That's not to say that the quality of the shingle installed on the roof is not important. That is to say, as your next estimate "Would you prefer CertainTeed or Tamko shingles?" and watch them blink at you like a deer in head lights. They don't know what a certainteed or a tamko is any better than they know what a GAF is. The only real way they are going to know shingles by names and so forth is if the last roofer told them " We sell Timberlines. See how nice and architectural they are? ewww ahhh" If someone tells me they want Timberlines I tell them "Oh sure standard Architectural shingles are more the norm now a-days. I prefer Landmarks and Heritages over Timberlines, but they look very much the same. See? Look." Their reaction is time and time again "Oh yeah these do look alot alike." I then go on to explain why I prefer the Tamko and CertainTeed.

People don't often tell me what "brand" they want. They'll usually say "The ones that look nicer. Not like I have now" referrign to the 3 tabs they have now.
If I am reading you correctly, and I think I am, what you are saying is; in your experience the brand name of the product has no impact on your close ratio.

I can see why you would say that because the average homeowner has never heard of either of the companies that you are referring to.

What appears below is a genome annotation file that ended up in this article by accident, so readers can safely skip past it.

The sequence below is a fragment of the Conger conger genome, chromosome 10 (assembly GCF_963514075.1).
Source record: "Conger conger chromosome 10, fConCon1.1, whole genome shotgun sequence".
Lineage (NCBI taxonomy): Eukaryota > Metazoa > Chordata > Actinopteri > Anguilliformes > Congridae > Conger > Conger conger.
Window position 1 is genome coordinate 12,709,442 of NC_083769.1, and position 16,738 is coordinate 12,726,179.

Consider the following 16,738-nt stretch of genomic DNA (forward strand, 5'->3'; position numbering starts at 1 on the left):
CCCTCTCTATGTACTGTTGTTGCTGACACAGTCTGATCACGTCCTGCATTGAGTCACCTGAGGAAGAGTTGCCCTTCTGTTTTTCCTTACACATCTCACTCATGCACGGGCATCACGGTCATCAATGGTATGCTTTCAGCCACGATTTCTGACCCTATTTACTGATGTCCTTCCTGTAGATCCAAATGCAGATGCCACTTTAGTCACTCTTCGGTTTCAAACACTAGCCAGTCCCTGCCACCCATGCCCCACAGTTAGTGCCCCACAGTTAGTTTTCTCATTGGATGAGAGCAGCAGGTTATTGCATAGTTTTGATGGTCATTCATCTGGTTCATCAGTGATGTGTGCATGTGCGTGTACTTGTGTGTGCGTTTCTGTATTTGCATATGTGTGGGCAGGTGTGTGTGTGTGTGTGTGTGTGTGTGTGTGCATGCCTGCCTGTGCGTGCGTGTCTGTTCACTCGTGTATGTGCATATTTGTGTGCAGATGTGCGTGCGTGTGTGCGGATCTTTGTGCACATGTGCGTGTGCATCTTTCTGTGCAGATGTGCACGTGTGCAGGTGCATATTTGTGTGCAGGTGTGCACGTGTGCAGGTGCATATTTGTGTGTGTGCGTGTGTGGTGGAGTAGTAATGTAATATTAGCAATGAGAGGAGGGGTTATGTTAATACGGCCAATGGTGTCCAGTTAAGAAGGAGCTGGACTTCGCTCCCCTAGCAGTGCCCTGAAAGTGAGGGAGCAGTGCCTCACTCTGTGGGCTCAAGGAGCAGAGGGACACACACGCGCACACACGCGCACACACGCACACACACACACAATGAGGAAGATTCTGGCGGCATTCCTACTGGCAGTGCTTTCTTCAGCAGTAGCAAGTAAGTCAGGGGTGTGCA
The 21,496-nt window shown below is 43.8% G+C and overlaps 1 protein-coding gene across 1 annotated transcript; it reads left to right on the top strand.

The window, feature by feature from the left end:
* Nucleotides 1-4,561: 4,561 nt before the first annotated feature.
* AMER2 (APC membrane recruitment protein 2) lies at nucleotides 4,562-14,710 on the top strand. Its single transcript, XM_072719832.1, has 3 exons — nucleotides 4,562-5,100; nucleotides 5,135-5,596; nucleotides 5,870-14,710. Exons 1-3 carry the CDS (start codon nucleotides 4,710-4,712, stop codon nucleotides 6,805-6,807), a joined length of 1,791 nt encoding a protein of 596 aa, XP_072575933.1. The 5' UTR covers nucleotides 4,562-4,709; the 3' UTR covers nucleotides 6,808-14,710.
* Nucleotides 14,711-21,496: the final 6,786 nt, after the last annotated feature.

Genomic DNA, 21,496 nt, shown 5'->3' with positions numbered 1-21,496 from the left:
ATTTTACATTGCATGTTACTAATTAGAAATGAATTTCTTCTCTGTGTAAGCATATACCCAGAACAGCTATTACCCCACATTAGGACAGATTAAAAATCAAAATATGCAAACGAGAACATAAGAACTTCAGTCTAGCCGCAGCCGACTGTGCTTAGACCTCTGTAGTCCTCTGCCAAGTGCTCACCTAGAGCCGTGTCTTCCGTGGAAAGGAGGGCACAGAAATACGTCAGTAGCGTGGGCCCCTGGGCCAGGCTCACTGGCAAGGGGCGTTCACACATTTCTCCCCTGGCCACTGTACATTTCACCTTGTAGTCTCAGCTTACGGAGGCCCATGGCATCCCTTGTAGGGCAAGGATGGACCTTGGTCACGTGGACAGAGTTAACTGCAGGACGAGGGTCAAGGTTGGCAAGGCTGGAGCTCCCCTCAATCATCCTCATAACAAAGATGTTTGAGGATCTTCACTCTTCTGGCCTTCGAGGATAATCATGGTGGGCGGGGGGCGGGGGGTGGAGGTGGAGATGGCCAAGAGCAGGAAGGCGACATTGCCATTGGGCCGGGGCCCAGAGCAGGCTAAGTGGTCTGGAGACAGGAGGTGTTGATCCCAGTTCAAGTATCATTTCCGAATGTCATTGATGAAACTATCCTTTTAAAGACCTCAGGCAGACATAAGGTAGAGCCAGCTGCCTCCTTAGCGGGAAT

Owens Corning is the only company that has name awareness with the consumer so there is no way for you to know if offering that product would increase your close ratio because you are not offering it.

Even if you were offering it you would not know because you probably don’t have a way to track it.

In order to know if the brand name of the product has any impact on close ratio you would have to test it find out.

For example you could rotate which brand you offer on every other appointment.

On one appointment you could offer brand A and on the next appointment offer brand B.

Besides if you are selling the shingle over your own business that's crazy. Anyone can install the same shingle. It's the installer that makes the most difference.

It’s crazy for you to assume that I am selling a product over my company.

That’s like me saying that "Grumpy is crazy for selling 30 lb. paper over his own business. Anyone can install 30 lb. paper. It's the installer that makes the difference."
 

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Yes, the brand name plays a big role. Everyone knows the name "Timberline". There were tons of salesmen selling these, unknowing of what junk they are. Of course how would they know if they don't actually put on the shingles.

We usually will put on what the customer wants, but try to steer them in the right direction.

OC's are right near the bottom of the barrel with GAF, IMO.
 

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Based on sales in my area, Tamko and GAF set at the top, OC in the middle, with Certainteed, Atlas and IKO at the bottom.

In my area, OC is the only shingle sold at Carter, 84 and other lumber yards,
as well as the only shingle sold at Lowes and Home Depot.

Thus most customers who show and actual interest in their roof, which by far most don't, they simply point at a house down the road and say they want what ever that home owner has, but for those who do actually care, they always mention / ask about OC, it's not that they see it as a better product,
but they see that damn pink panther every where they go when thier shopping for lawn tools, supplies, patio furniture, etc.